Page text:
'Ricing' To The Occasion

We speak to:
Kevin Wong
Chef-Owner of Seroja

“We are not very sake forward, to be honest,” says Kevin Wong, who established Seroja in 2022. Its name means lotus flower in Malay, and the restaurant celebrates the tapestry of shared ideas and influences unique to this region. As chef-owner, Kevin has since gone on to win the Young Chef Award, Green Star and 1-Michelin star at the 2023 Michelin Guide ceremony.

With 10 sakes listed on Seroja’s menu, what Kevin and his sommelier David Tu Tranh is aiming for is a balance of beverages to cater to everyone, from wines to sakes and especially the non-alcoholic options. It’s just part of the hospitality mindset of the humble chef. And he is in good company as well, because other similarly modern establishments such as Nouri and Fleurette also have a small, but quality list, of sakes to cater to their discerning guests.

Kevin grew up in Klang, inspired by the multicultural cuisines he enjoyed. He honed his skills in three-Michelin-starred Coi Restaurant and Benu in San Francisco before moving to Singapore to join Chef Andrew Walsh at Cure. In 2017, he joined Chef Sun Kim at Meta, climbing his way up the ranks from junior sous chef to head chef. While representing Asia at the S.Pellegrino Young Chef Academy Competition in 2021, landing in the top 3 in the world finals, he was profoundly influenced by the research he did as he spoke to farmers, hawkers, craftsmen and artisans from around the Malay Archipelago.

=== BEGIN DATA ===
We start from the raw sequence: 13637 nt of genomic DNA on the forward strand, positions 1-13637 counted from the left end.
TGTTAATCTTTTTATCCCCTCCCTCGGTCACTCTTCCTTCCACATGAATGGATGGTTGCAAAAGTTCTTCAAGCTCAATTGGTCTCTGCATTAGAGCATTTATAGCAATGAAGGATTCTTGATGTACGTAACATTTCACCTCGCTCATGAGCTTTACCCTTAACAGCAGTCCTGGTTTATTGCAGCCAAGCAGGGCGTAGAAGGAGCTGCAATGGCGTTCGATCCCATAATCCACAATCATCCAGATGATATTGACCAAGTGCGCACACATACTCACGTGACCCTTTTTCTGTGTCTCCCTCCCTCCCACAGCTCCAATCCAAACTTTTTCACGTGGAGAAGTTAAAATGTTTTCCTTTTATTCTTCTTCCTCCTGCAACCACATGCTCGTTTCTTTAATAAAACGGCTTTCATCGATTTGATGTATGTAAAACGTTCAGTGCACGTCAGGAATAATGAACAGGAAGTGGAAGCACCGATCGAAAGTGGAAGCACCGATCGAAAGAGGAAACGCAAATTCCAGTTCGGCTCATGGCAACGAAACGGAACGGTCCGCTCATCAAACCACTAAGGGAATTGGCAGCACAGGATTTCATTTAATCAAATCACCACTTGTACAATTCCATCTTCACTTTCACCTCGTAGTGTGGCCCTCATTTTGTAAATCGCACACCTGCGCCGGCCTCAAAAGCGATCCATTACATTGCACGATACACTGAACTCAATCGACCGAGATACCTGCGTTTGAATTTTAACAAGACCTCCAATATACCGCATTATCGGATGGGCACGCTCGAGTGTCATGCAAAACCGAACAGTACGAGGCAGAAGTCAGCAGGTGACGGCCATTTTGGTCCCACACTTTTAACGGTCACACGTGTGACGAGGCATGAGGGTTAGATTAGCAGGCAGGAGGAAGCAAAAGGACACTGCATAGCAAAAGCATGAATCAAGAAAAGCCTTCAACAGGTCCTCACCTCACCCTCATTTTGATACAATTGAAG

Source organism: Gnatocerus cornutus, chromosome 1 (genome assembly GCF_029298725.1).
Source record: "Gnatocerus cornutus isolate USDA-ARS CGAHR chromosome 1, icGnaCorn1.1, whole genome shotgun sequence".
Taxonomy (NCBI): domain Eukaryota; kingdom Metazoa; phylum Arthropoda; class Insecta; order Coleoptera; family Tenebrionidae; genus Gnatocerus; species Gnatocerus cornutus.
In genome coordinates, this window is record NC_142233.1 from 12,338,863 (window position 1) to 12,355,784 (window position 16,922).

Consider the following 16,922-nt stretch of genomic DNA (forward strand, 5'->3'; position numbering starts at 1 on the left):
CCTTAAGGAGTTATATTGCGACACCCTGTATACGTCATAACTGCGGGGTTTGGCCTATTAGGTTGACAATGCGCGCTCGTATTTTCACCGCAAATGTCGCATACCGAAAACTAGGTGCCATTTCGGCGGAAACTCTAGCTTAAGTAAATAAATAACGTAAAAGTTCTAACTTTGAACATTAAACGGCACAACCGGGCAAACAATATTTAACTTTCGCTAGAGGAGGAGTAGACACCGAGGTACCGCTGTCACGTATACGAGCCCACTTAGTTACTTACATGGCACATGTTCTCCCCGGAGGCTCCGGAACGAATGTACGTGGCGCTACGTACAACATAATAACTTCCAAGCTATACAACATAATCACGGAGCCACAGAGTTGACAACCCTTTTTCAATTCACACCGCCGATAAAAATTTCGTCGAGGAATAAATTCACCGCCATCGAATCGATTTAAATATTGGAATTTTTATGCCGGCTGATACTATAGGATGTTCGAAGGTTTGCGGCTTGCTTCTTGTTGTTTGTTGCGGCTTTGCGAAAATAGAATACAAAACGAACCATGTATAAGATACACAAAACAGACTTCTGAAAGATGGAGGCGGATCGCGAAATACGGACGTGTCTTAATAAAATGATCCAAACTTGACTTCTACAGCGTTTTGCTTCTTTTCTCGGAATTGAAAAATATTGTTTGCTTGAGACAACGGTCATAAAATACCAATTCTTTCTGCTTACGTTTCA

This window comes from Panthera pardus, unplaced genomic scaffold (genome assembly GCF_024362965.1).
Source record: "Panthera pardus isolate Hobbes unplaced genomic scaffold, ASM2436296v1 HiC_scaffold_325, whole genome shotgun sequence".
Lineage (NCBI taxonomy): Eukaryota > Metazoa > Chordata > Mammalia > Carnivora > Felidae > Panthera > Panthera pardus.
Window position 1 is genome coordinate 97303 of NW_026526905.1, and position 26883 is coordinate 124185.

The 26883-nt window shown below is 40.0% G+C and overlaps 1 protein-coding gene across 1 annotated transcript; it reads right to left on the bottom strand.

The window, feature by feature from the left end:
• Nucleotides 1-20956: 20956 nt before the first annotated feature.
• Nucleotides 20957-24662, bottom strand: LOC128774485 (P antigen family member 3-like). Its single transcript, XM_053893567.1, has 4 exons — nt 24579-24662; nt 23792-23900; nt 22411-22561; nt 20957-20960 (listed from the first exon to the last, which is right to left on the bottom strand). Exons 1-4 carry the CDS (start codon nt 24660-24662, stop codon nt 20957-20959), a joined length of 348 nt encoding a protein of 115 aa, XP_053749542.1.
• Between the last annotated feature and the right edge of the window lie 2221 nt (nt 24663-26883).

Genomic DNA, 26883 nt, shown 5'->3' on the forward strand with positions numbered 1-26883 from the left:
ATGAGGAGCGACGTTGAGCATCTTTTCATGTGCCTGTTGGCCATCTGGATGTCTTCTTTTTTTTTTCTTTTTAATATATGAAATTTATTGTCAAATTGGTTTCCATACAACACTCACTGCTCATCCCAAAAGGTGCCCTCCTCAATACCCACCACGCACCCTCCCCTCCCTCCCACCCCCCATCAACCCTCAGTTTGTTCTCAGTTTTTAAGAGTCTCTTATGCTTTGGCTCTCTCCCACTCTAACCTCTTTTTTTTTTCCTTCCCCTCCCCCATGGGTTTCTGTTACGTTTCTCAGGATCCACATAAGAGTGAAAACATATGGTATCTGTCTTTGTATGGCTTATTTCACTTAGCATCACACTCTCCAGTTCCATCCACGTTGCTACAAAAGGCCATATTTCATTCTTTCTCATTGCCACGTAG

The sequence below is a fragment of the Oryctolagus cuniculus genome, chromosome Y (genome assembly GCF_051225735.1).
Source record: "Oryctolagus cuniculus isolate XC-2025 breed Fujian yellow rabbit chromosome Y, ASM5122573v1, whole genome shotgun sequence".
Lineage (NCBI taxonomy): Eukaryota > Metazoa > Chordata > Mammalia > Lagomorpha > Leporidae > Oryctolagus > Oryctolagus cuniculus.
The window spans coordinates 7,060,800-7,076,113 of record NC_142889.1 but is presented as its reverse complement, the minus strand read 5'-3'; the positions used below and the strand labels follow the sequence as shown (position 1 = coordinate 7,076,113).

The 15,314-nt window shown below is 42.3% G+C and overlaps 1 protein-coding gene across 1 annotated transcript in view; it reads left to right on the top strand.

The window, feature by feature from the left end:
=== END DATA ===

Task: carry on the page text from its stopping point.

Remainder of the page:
“I knew about sake for awhile but my first time sipping sake was in San Francisco when I was working for a restaurant called Benu,” Kevin recalls. “I didn't like it on my first taste!” Upon receiving a Den Katsuyama as a gift for one of his birthdays, that became the first time he savoured a sake, after which he got really into sushi. “So it was nice to explore more about sake and how the taste changes even when the temperature changes,” he says.
At Seroja, there are many guests requesting for sake, although the restaurant doesn’t really carry out pairing flights. Kevin affirms that to him, it is important to pair a good beverage to his cuisine as it enhances the dining experience and can even act as an extension to the dish. “Since we use many forms of rice at Seroja, I strongly believe sake does work very well with SEA cuisine,” he tells us. These include a rice dish for the main course that uses native rice called Sia rice by the Lun Bawang tribe of Sarawak, as well as a dessert called tapai, in which they ferment glutinous rice.

While Kevin considers himself in the exploratory stage of sake, he foresees that there are myriad possibilities to further pair the beverage with more dishes in Southeast Asian cuisines in future, as more sommeliers and chefs explore these non-traditional pairings.
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